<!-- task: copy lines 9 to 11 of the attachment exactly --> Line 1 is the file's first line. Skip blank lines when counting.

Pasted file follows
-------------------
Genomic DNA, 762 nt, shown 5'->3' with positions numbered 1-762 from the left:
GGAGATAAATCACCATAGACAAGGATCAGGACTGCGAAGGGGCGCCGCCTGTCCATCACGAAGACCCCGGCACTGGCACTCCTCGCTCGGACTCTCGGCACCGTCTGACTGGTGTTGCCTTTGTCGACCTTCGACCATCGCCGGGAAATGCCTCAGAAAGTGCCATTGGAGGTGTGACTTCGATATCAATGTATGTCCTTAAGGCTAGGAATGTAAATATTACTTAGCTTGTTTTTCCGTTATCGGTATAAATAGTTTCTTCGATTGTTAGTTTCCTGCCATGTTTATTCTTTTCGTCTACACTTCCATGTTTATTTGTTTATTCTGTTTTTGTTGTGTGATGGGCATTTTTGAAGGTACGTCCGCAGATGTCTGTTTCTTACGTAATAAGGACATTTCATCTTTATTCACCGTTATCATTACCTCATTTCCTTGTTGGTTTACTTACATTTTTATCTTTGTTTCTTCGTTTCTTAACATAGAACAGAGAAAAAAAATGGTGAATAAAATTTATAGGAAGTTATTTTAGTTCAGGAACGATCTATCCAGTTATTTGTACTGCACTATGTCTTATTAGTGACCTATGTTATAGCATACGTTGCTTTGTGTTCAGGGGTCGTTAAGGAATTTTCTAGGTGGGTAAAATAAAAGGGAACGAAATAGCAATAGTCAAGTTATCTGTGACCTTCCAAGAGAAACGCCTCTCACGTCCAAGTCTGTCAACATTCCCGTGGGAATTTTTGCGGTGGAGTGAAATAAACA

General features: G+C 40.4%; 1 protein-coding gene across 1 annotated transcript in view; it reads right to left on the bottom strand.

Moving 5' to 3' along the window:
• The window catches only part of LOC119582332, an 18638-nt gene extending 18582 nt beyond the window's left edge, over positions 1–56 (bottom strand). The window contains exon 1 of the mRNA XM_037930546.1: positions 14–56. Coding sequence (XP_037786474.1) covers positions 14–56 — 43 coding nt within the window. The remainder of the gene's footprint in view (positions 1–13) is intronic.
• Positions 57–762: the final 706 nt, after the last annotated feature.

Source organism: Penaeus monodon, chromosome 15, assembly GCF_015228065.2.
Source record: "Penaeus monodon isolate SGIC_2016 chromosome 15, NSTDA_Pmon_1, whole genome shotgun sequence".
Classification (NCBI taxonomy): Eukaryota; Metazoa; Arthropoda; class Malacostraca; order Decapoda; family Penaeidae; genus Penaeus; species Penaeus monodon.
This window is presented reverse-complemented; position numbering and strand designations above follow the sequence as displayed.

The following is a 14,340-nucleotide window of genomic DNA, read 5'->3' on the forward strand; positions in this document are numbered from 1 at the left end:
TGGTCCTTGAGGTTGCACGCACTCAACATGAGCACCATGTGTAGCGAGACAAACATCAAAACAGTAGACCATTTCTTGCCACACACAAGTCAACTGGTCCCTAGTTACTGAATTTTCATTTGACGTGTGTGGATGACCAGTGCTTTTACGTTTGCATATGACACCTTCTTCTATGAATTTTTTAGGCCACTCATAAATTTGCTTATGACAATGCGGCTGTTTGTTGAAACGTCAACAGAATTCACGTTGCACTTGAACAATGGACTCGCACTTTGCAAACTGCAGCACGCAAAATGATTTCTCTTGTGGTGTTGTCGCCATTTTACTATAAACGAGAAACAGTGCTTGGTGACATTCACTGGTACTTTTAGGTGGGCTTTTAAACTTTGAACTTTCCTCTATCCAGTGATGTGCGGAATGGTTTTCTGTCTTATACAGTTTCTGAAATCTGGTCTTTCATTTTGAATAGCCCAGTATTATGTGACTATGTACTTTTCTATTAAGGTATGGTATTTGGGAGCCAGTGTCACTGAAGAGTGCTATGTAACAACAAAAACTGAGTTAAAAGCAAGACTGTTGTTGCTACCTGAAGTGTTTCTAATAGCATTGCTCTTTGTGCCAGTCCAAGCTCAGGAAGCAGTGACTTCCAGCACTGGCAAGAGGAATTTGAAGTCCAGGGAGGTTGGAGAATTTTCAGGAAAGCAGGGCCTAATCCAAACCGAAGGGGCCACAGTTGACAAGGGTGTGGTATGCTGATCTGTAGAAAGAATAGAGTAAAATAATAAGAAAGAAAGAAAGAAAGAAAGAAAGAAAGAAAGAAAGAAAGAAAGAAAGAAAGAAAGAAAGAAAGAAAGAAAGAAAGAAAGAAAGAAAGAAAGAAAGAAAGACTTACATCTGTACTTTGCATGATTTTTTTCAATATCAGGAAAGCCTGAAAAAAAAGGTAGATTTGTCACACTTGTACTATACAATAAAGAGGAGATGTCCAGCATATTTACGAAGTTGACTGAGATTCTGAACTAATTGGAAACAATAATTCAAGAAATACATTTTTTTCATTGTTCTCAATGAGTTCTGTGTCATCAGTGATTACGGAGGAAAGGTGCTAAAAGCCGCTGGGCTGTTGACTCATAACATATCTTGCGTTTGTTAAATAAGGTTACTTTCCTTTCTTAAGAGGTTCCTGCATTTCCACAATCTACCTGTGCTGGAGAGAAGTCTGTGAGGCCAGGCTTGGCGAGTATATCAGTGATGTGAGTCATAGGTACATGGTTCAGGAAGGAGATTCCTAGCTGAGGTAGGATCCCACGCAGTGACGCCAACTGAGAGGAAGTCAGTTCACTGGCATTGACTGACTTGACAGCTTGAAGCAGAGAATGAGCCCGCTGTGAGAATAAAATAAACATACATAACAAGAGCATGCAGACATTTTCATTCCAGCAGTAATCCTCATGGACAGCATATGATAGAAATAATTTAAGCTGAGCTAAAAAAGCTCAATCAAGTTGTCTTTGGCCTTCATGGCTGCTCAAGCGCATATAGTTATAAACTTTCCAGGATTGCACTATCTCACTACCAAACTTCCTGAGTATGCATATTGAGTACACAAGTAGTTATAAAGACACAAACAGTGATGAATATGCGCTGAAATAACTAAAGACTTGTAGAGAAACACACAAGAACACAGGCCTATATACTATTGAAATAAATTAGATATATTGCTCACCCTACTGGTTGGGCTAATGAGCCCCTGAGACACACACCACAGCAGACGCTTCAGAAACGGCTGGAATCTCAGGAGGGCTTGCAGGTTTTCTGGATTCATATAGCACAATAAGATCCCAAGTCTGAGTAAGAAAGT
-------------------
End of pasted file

Classification (NCBI taxonomy): Eukaryota; Metazoa; Arthropoda; class Malacostraca; order Decapoda; family Penaeidae; genus Penaeus; species Penaeus monodon.
This window is presented reverse-complemented; position numbering and strand designations above follow the sequence as displayed.

The following is a 14,340-nucleotide window of genomic DNA, read 5'->3' on the forward strand; positions in this document are numbered from 1 at the left end: